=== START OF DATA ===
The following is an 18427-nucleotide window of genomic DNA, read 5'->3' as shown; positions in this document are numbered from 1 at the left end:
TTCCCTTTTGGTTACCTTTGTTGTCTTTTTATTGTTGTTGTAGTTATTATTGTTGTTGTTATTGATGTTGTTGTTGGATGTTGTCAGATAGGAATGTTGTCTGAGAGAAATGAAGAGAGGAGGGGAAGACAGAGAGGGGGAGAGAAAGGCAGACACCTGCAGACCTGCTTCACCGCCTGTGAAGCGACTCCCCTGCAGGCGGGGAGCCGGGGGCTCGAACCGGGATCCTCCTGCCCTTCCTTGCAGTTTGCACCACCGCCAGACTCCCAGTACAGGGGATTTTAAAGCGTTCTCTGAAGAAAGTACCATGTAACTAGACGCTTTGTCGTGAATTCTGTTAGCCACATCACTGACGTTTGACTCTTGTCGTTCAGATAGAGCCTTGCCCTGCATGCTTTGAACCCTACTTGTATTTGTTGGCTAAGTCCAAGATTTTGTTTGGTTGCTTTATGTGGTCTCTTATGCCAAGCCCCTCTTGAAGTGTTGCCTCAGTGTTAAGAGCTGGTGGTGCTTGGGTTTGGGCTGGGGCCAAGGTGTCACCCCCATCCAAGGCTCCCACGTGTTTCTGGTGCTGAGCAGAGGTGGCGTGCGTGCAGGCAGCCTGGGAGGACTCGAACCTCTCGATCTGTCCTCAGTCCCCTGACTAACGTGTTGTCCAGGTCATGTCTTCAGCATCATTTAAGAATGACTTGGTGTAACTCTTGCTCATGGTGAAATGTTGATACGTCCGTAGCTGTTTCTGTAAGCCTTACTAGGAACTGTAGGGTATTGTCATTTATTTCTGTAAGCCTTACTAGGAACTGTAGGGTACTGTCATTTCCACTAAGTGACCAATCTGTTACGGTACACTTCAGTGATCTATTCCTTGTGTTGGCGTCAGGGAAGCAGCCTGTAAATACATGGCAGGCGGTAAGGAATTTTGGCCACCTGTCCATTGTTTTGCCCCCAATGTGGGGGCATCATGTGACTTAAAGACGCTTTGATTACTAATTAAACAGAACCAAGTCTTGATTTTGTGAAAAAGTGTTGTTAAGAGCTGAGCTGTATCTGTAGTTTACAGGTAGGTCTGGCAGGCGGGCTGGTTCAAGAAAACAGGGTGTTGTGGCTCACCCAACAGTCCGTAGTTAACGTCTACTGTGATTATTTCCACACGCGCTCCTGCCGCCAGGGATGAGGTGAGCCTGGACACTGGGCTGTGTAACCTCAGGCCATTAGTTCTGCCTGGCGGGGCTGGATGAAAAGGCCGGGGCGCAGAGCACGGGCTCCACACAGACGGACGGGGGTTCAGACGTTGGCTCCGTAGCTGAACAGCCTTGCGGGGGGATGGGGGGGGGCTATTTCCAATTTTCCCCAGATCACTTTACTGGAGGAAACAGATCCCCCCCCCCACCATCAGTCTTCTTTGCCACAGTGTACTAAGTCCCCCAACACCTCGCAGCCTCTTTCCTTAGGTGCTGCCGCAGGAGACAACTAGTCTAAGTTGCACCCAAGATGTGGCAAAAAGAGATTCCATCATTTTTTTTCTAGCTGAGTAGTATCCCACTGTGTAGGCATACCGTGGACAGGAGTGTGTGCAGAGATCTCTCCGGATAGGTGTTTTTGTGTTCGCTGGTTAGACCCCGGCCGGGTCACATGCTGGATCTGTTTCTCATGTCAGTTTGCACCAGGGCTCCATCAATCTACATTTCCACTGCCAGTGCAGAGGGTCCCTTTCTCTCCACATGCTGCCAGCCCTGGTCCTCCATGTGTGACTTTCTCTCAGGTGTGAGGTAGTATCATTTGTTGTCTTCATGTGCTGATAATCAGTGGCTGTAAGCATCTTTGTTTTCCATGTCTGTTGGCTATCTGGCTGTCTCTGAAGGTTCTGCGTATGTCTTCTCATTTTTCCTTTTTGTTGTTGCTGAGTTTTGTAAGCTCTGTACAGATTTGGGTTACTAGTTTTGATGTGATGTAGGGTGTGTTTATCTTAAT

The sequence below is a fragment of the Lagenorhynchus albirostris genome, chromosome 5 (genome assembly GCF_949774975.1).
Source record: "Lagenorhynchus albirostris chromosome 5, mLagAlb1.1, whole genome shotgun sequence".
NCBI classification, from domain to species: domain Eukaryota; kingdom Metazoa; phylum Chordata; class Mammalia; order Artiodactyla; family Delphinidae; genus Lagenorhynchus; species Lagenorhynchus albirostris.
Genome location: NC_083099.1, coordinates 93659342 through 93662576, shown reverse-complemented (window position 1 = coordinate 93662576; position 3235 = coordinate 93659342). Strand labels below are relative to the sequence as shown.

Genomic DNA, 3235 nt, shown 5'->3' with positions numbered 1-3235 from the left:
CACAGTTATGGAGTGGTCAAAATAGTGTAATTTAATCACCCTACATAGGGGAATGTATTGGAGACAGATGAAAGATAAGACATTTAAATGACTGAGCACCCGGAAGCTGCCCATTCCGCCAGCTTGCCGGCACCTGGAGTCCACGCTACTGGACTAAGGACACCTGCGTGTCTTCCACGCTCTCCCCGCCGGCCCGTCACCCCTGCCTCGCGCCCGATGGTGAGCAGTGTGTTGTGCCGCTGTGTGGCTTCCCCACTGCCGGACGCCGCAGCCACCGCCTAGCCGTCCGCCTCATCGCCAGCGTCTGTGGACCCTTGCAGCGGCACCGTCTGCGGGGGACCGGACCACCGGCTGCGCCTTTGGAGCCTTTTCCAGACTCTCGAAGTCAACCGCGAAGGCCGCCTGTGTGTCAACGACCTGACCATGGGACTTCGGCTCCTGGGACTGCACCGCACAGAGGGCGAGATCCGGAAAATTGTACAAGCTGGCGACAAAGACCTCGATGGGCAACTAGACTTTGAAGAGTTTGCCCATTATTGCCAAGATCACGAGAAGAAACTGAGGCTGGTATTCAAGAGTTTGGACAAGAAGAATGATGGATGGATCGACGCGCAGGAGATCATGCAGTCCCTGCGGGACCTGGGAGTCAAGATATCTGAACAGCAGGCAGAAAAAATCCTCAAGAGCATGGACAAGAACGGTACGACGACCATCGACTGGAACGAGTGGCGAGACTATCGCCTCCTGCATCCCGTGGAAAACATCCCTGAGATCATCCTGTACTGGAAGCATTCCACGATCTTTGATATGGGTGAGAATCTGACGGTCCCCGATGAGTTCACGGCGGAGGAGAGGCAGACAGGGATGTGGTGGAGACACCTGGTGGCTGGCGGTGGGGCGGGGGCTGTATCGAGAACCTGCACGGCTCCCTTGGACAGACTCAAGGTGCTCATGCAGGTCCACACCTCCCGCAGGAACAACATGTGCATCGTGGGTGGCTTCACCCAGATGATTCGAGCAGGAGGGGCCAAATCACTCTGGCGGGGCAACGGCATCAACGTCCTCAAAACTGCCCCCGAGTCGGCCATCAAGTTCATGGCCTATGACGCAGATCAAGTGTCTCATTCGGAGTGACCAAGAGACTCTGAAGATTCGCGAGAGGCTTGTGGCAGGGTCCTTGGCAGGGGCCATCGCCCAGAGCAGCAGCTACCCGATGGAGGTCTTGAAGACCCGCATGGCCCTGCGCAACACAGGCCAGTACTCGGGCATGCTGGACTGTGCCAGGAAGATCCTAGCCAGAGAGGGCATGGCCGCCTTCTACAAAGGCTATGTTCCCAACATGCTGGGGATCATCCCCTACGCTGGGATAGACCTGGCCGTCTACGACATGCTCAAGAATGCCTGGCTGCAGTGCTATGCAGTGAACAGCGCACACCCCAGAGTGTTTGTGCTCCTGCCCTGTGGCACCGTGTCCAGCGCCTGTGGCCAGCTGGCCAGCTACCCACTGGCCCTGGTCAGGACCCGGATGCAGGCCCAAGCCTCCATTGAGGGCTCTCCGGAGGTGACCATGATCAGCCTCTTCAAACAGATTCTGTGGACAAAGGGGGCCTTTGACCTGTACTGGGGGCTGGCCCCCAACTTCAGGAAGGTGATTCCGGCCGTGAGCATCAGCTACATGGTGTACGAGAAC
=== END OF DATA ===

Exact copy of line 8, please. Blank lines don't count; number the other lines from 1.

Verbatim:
CACAGTTATGGAGTGGTCAAAATAGTGTAATTTAATCACCCTACATAGGGGAATGTATTGGAGACAGATGAAAGATAAGACATTTAAATGACTGAGCACCCGGAAGCTGCCCATTCCGCCAGCTTGCCGGCACCTGGAGTCCACGCTACTGGACTAAGGACACCTGCGTGTCTTCCACGCTCTCCCCGCCGGCCCGTCACCCCTGCCTCGCGCCCGATGGTGAGCAGTGTGTTGTGCCGCTGTGTGGCTTCCCCACTGCCGGACGCCGCAGCCACCGCCTAGCCGTCCGCCTCATCGCCAGCGTCTGTGGACCCTTGCAGCGGCACCGTCTGCGGGGGACCGGACCACCGGCTGCGCCTTTGGAGCCTTTTCCAGACTCTCGAAGTCAACCGCGAAGGCCGCCTGTGTGTCAACGACCTGACCATGGGACTTCGGCTCCTGGGACTGCACCGCACAGAGGGCGAGATCCGGAAAATTGTACAAGCTGGCGACAAAGACCTCGATGGGCAACTAGACTTTGAAGAGTTTGCCCATTATTGCCAAGATCACGAGAAGAAACTGAGGCTGGTATTCAAGAGTTTGGACAAGAAGAATGATGGATGGATCGACGCGCAGGAGATCATGCAGTCCCTGCGGGACCTGGGAGTCAAGATATCTGAACAGCAGGCAGAAAAAATCCTCAAGAGCATGGACAAGAACGGTACGACGACCATCGACTGGAACGAGTGGCGAGACTATCGCCTCCTGCATCCCGTGGAAAACATCCCTGAGATCATCCTGTACTGGAAGCATTCCACGATCTTTGATATGGGTGAGAATCTGACGGTCCCCGATGAGTTCACGGCGGAGGAGAGGCAGACAGGGATGTGGTGGAGACACCTGGTGGCTGGCGGTGGGGCGGGGGCTGTATCGAGAACCTGCACGGCTCCCTTGGACAGACTCAAGGTGCTCATGCAGGTCCACACCTCCCGCAGGAACAACATGTGCATCGTGGGTGGCTTCACCCAGATGATTCGAGCAGGAGGGGCCAAATCACTCTGGCGGGGCAACGGCATCAACGTCCTCAAAACTGCCCCCGAGTCGGCCATCAAGTTCATGGCCTATGACGCAGATCAAGTGTCTCATTCGGAGTGACCAAGAGACTCTGAAGATTCGCGAGAGGCTTGTGGCAGGGTCCTTGGCAGGGGCCATCGCCCAGAGCAGCAGCTACCCGATGGAGGTCTTGAAGACCCGCATGGCCCTGCGCAACACAGGCCAGTACTCGGGCATGCTGGACTGTGCCAGGAAGATCCTAGCCAGAGAGGGCATGGCCGCCTTCTACAAAGGCTATGTTCCCAACATGCTGGGGATCATCCCCTACGCTGGGATAGACCTGGCCGTCTACGACATGCTCAAGAATGCCTGGCTGCAGTGCTATGCAGTGAACAGCGCACACCCCAGAGTGTTTGTGCTCCTGCCCTGTGGCACCGTGTCCAGCGCCTGTGGCCAGCTGGCCAGCTACCCACTGGCCCTGGTCAGGACCCGGATGCAGGCCCAAGCCTCCATTGAGGGCTCTCCGGAGGTGACCATGATCAGCCTCTTCAAACAGATTCTGTGGACAAAGGGGGCCTTTGACCTGTACTGGGGGCTGGCCCCCAACTTCAGGAAGGTGATTCCGGCCGTGAGCATCAGCTACATGGTGTACGAGAAC